LPS BOE approves changes to 17-18 calendar; includes weekly, one-hour late start for Professional Learning Communities

At its regularly scheduled meeting April 27, the Littleton Public Schools Board of Education approved changes to the 2017-2018 school-year calendar that provide a one-hour late start every Wednesday for teachers to meet in Professional Learning Communities (PLCs).

The Board indicated early on that a decision to move to weekly PLCs would be made by the end of April in order to give staff and families time to plan. LPS and the Littleton Education Association (LEA) have reached a tentative agreement on this weekly PLC calendar. Pending LEA ratification, the entire negotiated agreement will come to the Board of Education for final approval on May 11.

Having consistent, frequent time for Professional Learning Communities is more important than ever before. The new district achievement goal states: 100 percent of LPS students will graduate prepared for meaningful, post-secondary opportunities. This means that teachers need more collaborative time to better address:

  • improving academic growth and achievement;
  • closing achievement gaps;
  • serving a more diverse population as the community’s demographics change;
  • and ensuring students graduate with 21st century skills.

Additional time to collaborate is also critical as schools prepare students to meet the increased rigor of the state’s new graduation requirements. Students’ social/emotional well-being is also addressed through teachers’ PLC work.

LPS first implemented Professional Learning Communities more than a decade ago, and teachers say PLCs have a significant impact on their ability to help students learn. Research says that there has never been greater consensus about what works; the one thing the highest performing school systems in the world have in common is an understanding that a system can be only as good as the people within it. Professional Learning Communities increase student learning and close achievement gaps because they produce better teaching strategies, by more teachers, more often.

The Board’s support for the change was the culmination of nearly a year of research, community conversations and planning. LPS Superintendent Brian Ewert engaged every school staff in conversations about how to improve Professional Learning Communities. He also gave 30 separate presentations to parent and community groups. He was often accompanied by members of the LPS Board of Education and the President of the Littleton Education Association.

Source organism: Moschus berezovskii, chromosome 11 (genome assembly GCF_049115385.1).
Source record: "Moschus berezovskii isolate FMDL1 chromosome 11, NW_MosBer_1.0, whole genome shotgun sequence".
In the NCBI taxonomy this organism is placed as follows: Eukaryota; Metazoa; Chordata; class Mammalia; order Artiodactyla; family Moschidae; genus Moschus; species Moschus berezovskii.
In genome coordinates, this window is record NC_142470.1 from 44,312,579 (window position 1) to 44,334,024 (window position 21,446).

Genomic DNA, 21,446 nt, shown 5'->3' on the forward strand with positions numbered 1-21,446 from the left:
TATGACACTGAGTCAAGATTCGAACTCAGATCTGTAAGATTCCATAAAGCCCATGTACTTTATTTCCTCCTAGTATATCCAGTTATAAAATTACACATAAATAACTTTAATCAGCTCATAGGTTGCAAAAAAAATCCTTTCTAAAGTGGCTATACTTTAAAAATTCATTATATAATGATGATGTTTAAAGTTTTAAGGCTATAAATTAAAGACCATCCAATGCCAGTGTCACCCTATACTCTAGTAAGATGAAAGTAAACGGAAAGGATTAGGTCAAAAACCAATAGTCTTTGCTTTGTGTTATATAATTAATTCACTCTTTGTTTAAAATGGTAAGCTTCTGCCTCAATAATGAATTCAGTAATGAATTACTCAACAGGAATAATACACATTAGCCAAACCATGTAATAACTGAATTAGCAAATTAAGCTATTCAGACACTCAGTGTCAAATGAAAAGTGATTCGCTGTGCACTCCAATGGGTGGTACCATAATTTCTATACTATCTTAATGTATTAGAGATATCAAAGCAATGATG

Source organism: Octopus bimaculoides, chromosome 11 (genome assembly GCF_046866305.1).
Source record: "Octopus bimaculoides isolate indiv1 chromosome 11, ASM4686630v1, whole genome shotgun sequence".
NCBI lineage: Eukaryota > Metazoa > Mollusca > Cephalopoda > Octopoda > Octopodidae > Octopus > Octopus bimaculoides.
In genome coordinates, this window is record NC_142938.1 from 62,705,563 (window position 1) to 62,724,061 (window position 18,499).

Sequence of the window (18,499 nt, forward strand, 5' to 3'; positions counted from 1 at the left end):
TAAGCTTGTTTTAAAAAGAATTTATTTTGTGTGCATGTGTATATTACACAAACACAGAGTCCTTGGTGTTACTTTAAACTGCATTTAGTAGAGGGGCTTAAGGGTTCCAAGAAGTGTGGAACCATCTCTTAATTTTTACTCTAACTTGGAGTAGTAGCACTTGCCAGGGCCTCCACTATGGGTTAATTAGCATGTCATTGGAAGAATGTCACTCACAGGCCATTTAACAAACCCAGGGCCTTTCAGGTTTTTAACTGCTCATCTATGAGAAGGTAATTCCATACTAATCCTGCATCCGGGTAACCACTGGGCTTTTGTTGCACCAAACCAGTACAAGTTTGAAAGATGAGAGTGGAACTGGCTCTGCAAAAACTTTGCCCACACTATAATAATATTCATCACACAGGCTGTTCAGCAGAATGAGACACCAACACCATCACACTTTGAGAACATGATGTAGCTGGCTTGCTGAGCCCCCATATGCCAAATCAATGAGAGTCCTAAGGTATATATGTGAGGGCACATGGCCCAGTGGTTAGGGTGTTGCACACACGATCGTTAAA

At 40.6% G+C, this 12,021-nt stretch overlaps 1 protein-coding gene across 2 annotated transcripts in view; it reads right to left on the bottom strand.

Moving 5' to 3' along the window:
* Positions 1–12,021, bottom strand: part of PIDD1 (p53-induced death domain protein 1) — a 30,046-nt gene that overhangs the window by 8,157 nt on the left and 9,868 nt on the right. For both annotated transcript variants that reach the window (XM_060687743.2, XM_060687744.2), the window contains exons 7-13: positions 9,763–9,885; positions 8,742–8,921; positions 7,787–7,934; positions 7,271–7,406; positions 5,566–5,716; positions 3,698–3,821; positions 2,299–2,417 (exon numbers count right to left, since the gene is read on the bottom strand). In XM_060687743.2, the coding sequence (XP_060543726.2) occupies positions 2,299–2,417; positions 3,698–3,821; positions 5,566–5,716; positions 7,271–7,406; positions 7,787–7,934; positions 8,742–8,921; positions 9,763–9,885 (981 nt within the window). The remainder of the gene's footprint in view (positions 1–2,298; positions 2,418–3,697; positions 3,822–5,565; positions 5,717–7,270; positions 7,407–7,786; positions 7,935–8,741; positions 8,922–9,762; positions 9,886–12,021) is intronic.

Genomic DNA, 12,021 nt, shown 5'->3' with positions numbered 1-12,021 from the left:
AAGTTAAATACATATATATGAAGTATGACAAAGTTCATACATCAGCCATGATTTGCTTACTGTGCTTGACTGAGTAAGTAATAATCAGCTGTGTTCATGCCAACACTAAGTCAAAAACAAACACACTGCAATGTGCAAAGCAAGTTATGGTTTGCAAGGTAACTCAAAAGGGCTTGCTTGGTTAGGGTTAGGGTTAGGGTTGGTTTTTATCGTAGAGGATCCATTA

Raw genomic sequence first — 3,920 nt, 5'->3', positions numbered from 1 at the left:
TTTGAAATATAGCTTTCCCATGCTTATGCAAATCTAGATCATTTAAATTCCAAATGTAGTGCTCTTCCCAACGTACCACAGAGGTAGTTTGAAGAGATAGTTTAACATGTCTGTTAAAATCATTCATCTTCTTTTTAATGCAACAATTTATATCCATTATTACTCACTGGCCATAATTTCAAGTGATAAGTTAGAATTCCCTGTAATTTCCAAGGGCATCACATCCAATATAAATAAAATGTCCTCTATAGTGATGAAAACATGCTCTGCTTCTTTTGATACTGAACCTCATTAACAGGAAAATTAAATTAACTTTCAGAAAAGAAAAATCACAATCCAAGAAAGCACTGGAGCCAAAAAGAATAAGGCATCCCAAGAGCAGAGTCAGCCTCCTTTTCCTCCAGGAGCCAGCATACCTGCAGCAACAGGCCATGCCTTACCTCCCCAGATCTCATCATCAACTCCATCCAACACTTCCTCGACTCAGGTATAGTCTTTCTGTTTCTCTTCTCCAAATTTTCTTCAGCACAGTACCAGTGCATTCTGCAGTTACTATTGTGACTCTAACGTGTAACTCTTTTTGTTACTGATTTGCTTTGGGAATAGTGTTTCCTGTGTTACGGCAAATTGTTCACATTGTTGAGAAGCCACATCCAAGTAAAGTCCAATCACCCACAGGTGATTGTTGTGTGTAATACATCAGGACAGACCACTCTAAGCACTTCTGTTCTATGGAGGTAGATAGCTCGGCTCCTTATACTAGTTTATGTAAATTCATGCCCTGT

Staff, parents and students were invited to take surveys about the idea of increasing the frequency of Professional Learning Communities. Of all the groups surveyed, between 75% and 82% were in favor of weekly Professional Learning Communities. “We heard loud and clear from parents that they preferred a weekly, one-hour late start for PLCs rather than our current 10, two-hour late starts spread throughout the school year. Parents like the consistency of an hour, once a week,” said Ewert. “Parents also told us that there is a need for affordable childcare on those mornings, and we will provide it.”

In addition to before- and after-school child care, elementary School Age Child Care programs will offer one-hour PLC Late Start care for families at a reduced rate.

“The Board believes that providing more time for teachers to engage in Professional Learning Communities will significantly enhance and improve the craft of teaching and will therefore improve student learning. We have incredible teachers in our schools, and for years they have been expressing their concerns that they need more time to collaborate to better meet the needs of their students,” said LPS Board of Education President Jack Reutzel. “We are pleased that we can now provide that time for our teachers.”

What does this mean for the 2017-2018 school year calendar? 

An initial 2017-2018 school year calendar was approved by the Board two years ago. The only change to this previously approved calendar is that next year, school will begin one hour later every Wednesday so that teachers can meet in Professional Learning Communities. Every school day will be six minutes longer than it is currently, to ensure that no instructional time is lost and to maintain compliance with the Colorado Department of Education.

“We have a decade of experience with Professional Learning Communities, and we know how powerful they are,” said Ewert. “Over the past year, we have recommitted our efforts across the system to implementing Professional Learning Communities with fidelity. Providing time each week for this important work will have a profound impact on student learning.”

The approved 2017-2018 calendar, new bell schedules and other details are available on the district website.